Industry Interest

In 1996, the Association of Metropolitan Sewerage Agencies (AMSA) conducted a confidential voluntary survey of concentrations of radioactive materials in some of its members' POTW sewage sludges and ashes. The objective was to develop a better estimate of the concentration of radioactive materials in sewage sludges and sludge incinerator ashes. Samples from 55 wastewater plants in 17 States were supplied voluntarily and analyzed for radioactive materials. These plants were distributed across the country and ranged in size from small to among the largest POTWs. The most significant levels of radioactive material were the potassium and radium isotopes, which are naturally-occurring radioactive materials. The restricted nature of the AMSA survey limited its usefulness in assessing regional background levels of radioactive materials or the effects of licensees that dispose of radioactive material into sanitary sewers.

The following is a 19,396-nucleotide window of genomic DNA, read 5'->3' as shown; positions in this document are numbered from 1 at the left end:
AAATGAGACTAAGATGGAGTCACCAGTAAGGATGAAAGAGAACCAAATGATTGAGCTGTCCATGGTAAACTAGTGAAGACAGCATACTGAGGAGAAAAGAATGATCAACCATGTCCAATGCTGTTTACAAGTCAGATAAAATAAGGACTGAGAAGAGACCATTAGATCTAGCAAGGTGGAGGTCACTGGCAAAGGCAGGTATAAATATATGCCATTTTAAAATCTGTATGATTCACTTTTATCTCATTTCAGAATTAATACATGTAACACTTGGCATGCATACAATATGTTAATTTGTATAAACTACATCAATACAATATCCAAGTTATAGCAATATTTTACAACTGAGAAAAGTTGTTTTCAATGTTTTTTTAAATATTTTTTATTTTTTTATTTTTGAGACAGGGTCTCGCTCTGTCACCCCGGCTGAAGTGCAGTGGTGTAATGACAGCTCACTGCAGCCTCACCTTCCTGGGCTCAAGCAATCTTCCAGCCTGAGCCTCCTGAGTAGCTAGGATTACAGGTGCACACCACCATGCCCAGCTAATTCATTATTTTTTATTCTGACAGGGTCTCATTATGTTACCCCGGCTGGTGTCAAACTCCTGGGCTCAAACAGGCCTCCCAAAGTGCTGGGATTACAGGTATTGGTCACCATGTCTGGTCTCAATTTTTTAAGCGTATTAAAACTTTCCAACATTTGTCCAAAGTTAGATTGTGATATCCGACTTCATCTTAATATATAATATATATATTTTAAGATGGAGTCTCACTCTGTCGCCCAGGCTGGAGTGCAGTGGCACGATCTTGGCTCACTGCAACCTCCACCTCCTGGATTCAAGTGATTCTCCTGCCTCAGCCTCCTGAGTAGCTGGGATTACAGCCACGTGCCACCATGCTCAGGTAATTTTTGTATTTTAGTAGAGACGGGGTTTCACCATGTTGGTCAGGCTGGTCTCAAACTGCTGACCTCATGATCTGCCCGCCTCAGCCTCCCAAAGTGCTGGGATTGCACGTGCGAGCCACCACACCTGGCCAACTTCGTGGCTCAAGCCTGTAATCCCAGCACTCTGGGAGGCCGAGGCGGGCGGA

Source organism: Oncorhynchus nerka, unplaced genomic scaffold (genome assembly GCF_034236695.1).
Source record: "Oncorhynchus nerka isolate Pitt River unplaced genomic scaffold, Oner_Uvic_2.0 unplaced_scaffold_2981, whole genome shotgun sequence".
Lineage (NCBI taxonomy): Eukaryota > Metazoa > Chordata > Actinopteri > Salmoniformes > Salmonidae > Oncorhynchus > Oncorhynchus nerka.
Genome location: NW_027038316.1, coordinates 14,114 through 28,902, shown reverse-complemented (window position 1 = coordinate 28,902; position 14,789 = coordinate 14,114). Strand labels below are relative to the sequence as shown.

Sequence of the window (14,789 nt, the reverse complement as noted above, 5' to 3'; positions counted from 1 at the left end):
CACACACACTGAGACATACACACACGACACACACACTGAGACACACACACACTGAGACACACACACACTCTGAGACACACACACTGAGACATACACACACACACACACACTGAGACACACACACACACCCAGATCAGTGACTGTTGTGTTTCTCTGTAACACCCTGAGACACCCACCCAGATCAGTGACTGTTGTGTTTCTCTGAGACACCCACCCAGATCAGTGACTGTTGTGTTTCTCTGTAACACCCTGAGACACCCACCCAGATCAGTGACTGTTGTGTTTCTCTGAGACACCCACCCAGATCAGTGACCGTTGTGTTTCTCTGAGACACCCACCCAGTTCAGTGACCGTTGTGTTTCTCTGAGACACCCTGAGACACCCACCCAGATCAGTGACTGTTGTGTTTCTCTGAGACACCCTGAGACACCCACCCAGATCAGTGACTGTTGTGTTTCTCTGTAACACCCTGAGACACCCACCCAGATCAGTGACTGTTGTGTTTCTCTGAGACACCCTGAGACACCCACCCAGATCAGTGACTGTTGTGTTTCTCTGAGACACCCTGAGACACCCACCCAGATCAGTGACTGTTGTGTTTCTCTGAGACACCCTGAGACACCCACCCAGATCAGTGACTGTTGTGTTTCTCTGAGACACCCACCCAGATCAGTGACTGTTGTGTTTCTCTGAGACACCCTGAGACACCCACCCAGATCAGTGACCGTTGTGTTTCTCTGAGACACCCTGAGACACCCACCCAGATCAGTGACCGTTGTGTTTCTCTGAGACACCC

Current Plans

EPA is not currently planning to move forward with a second NSSS. Based on EPA’s plans and the limitations of the AMSA survey, NRC and EPA decided to jointly fund a survey of POTW sewage sludges and ash to assess the potential need for NRC and/or EPA rulemaking. The survey information will also be referenced in a joint NRC/EPA guidance document for POTWs, which is currently under development by the ISCORS Sewage Subcommittee. This guidance would provide information to help POTW operators determine sources of radioactive materials at POTWs, describe sampling and analysis procedures, and advise whether a response is needed to the presence of radioactive material in sludge.